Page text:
It's hard to believe that after four years of high school, one three-hour session in a classroom could have more meaning than the other 1460 days that are spent in a high school classroom. Yet that's what I found in the process of reaching college. The Standardized Aptitude Test, more commonly known as the SAT's plays a major role in the acceptance or rejection from college. It is absurd that this three hour test is the deciding factor for the future of students. It is much more important that colleges look at your high school grades. Looking at these grades will show the admissions how much effort the student puts into schoolwork.
Last year, as a high school senior, I applied to twelve schools. I applied to so many due to the fact that standards of schools vary from year to year. My number one choice was the University of Michigan at Ann Arbor. I had always wanted to go there since my older cousins went there and raved about what a remarkable school it was. I did not have a tutor or attend any prep classes for the SAT's since my parents did not feel the courses were necessary. I looked over a few practice exams so that the test would be familiar to me. I came out with an 1150, a score which I was certainly proud of, being that I had no preparation. Now I knew that Michigan would definitely be a reach for me to get into. I had a 3.5(93) GPA in high school, and a strong list of outside activities that I participated in. My SAT score was the only thing that would bring me down. I sent my applications out early since admission at U of M is rolling. Within a few weeks I received a letter saying that I was deferred, meaning that I was still in consideration, and my application would be reviewed at a later date. A few months later I received the rejection letter.
I knew Michigan would be a reach for me, but I figured that since my GPA was high, that maybe my SATs wouldn't weigh as much on their decision. I was devastated, and became very angered at the fact that I did not make the school of my dreams because of this one 3-hour test. From this I concluded that the SAT's are a poor representation of intelligence.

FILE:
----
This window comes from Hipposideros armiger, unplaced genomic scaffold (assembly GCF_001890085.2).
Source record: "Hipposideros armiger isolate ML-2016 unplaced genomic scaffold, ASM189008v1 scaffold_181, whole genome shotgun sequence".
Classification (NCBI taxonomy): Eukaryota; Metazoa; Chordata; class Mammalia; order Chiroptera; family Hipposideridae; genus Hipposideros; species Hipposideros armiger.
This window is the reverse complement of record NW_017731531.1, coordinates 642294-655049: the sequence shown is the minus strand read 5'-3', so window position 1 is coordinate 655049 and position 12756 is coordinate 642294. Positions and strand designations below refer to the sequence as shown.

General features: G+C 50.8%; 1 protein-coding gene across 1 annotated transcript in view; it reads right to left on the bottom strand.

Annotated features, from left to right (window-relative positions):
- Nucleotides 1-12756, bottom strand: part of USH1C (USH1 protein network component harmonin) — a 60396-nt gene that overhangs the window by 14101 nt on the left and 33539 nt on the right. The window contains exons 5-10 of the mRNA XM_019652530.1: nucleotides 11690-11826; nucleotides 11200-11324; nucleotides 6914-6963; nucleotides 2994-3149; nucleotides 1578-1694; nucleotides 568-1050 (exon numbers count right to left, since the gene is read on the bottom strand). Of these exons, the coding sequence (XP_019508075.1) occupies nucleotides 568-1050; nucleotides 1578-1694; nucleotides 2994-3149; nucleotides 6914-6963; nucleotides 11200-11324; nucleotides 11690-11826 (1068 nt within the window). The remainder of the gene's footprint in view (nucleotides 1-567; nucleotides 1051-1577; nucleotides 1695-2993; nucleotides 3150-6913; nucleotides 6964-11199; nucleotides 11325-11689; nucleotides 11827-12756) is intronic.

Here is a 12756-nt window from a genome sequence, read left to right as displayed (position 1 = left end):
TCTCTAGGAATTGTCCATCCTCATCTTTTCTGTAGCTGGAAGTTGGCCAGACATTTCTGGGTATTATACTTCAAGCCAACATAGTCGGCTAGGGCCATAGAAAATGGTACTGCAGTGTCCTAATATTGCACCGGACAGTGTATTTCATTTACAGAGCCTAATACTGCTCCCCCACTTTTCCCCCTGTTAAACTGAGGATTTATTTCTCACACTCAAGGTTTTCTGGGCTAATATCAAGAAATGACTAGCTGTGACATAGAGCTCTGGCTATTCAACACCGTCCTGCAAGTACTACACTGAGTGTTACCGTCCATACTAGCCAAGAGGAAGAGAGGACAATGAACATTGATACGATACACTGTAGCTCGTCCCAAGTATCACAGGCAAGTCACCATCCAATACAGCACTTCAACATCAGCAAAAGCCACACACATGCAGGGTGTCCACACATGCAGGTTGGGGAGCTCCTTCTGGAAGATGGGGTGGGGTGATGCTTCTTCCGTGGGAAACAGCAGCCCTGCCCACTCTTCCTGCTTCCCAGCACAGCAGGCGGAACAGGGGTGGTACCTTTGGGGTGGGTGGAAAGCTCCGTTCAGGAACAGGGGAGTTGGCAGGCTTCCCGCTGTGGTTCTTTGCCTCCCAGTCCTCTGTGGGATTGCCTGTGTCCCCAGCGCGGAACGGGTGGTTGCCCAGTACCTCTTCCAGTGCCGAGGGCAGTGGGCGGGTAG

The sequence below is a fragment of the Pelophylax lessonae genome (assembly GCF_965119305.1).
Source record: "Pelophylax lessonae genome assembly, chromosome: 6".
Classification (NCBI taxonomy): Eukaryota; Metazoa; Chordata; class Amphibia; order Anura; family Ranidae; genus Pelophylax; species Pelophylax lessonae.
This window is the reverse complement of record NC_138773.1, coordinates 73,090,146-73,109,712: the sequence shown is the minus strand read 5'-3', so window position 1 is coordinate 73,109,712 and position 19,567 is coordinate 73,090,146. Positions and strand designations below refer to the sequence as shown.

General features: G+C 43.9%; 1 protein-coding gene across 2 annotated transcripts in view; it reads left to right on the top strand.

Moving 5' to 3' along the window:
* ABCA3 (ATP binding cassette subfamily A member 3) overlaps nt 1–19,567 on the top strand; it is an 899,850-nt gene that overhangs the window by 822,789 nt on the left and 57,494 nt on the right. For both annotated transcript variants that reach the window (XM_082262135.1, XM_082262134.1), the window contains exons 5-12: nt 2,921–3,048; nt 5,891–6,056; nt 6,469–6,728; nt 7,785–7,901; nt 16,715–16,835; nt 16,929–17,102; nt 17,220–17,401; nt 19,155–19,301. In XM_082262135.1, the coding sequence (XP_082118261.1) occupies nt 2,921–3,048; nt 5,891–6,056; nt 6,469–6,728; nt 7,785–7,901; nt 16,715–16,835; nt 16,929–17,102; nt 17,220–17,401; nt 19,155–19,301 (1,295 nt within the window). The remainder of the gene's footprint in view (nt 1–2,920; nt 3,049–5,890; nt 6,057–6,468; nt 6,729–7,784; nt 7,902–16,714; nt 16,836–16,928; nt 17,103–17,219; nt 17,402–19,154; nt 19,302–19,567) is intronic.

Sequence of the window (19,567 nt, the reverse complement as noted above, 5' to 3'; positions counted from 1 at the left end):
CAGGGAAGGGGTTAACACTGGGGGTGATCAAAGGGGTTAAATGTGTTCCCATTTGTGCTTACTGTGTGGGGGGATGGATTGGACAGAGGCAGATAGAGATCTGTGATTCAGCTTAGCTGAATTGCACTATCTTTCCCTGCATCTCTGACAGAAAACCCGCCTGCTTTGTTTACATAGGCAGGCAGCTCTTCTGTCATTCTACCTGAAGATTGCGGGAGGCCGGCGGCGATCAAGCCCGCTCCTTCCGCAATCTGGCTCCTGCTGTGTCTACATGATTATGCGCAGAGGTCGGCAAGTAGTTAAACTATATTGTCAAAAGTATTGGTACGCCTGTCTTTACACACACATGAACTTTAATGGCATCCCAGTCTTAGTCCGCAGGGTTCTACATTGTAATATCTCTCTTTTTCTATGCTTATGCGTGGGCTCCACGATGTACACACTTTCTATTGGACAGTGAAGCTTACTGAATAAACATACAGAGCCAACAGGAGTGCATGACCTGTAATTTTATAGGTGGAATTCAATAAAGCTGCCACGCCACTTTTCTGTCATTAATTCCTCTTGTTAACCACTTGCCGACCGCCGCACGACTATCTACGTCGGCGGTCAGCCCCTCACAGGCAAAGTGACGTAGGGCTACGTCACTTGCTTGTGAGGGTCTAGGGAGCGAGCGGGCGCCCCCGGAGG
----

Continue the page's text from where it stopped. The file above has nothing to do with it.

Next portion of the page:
There are many reasons why the SAT is a biased test. Some people may be able to afford tutors and prep classes for the test, which puts them at an unfair advantage. I know that many of my friends met with tutors since junior year. The tutor came to their houses once a week at a cost anywhere from 60 to 150 dollars per hour. The students that possessed this luxury did very well on the SAT. One of my friends went up 400 points from the PSAT. So in this aspect the test favors wealthy people.
SAT scores are gapped between different groups of people. According to Jack Marks of the Daily Report Card newspaper, â€œStudents in the three categories of Hispanic or Latino backgrounds also lagged behind the average on both the math and verbal sectionsâ€¦.. Another gap exists between urban and suburban scores. Average SAT scores in the suburbs are above the national average and rising, while scores in urban and rural areas are falling further below the average, according to the College Board." "The gap between Whites and Latinos was sixty points a decade ago, and has increased to sixty-seven points in the year 2000. There is an even larger gap between Whites and African-Americans." â€œIn 1990, there was a ninety-one-point gap, which also increased to a ninety-four-point gap in 2000. In addition to those racial gaps, there is a large gender gap as well".Though women generally receive higher grades in school, men repeatedly do better on both sections of the SAT's (Weiner, 95)."
The test does not assess information that the students have learned in school. It also only tests two subject areas out of the many that students may be strong in. The standardized test is justified for the fact that it levels out the playing field for all high school students. It is true that students GPA's can be affected by different things, such as easy or hard teachers, or how teachers evaluate their students. Therefore a test is needed that can equalize all students. I propose to do away with the SAT I, and make students take the SAT which are subject based tests that are optional. This is a much better way to asses the students. It will enable admissions counselors to see how much effort they put into studying, and preparing for the test, and how knowledgeable the student is in the subject. This would certainly be a more effective way of evaluating the students, because it is on material that has recently been covered in school, which is the same way that college exams work. The SAT I tests some subject matter, which is never covered in school. For example, the analogy section of the verbal part. It doesn't matter how many vocabulary words you memorize, because there are over a billion words in the English dictionary, any of which can be on the test. As for the math section, most of the concepts in it were last covered in 8th or 9th grade. By giving the SAT II students will be able to I now attend The Pennsylvania State University, number 45 for academics in the country according to US News and World Report. It is a great school, and I am very happy here. I still wish I would have been accepted to the University of Michigan, which is number 25 for academics in the country according to US News and World Report, but my credentials didn't meet their standards. After contacting your admissions counselors I became aware of the fact that I was not accepted because of my SAT score. This news upset me because maybe if I had a tutor or taken a class I would have been accepted. I hope that you will take my suggestion into consideration. You will be missing out on some very intelligent students that would benefit your institution.
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